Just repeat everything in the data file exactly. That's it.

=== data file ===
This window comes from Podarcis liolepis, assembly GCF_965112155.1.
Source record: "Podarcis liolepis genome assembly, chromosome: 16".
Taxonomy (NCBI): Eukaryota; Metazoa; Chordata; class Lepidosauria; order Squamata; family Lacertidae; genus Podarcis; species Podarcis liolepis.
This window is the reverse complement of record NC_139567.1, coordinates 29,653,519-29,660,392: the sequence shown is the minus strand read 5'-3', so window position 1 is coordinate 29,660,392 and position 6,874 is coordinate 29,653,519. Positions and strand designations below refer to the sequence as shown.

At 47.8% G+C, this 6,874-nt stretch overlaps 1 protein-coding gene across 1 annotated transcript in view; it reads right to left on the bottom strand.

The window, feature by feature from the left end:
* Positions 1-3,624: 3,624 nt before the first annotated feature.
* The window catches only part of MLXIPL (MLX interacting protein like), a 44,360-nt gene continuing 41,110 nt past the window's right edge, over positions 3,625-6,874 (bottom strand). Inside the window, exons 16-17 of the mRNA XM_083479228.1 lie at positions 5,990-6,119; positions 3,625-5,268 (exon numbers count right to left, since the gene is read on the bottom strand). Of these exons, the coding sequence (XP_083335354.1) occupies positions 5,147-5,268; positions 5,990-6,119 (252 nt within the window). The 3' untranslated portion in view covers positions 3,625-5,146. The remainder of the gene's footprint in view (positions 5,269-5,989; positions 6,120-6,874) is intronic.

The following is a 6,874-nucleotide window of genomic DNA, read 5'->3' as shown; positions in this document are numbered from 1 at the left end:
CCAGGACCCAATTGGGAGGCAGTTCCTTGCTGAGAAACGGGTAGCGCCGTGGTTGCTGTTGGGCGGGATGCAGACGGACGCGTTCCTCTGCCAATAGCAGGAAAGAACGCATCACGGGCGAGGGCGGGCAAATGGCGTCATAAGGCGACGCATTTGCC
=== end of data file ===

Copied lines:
This window comes from Podarcis liolepis, assembly GCF_965112155.1.
Source record: "Podarcis liolepis genome assembly, chromosome: 16".
Taxonomy (NCBI): Eukaryota; Metazoa; Chordata; class Lepidosauria; order Squamata; family Lacertidae; genus Podarcis; species Podarcis liolepis.
This window is the reverse complement of record NC_139567.1, coordinates 29,653,519-29,660,392: the sequence shown is the minus strand read 5'-3', so window position 1 is coordinate 29,660,392 and position 6,874 is coordinate 29,653,519. Positions and strand designations below refer to the sequence as shown.

At 47.8% G+C, this 6,874-nt stretch overlaps 1 protein-coding gene across 1 annotated transcript in view; it reads right to left on the bottom strand.

The window, feature by feature from the left end:
* Positions 1-3,624: 3,624 nt before the first annotated feature.
* The window catches only part of MLXIPL (MLX interacting protein like), a 44,360-nt gene continuing 41,110 nt past the window's right edge, over positions 3,625-6,874 (bottom strand). Inside the window, exons 16-17 of the mRNA XM_083479228.1 lie at positions 5,990-6,119; positions 3,625-5,268 (exon numbers count right to left, since the gene is read on the bottom strand). Of these exons, the coding sequence (XP_083335354.1) occupies positions 5,147-5,268; positions 5,990-6,119 (252 nt within the window). The 3' untranslated portion in view covers positions 3,625-5,146. The remainder of the gene's footprint in view (positions 5,269-5,989; positions 6,120-6,874) is intronic.

The following is a 6,874-nucleotide window of genomic DNA, read 5'->3' as shown; positions in this document are numbered from 1 at the left end:
CCAGGACCCAATTGGGAGGCAGTTCCTTGCTGAGAAACGGGTAGCGCCGTGGTTGCTGTTGGGCGGGATGCAGACGGACGCGTTCCTCTGCCAATAGCAGGAAAGAACGCATCACGGGCGAGGGCGGGCAAATGGCGTCATAAGGCGACGCATTTGCC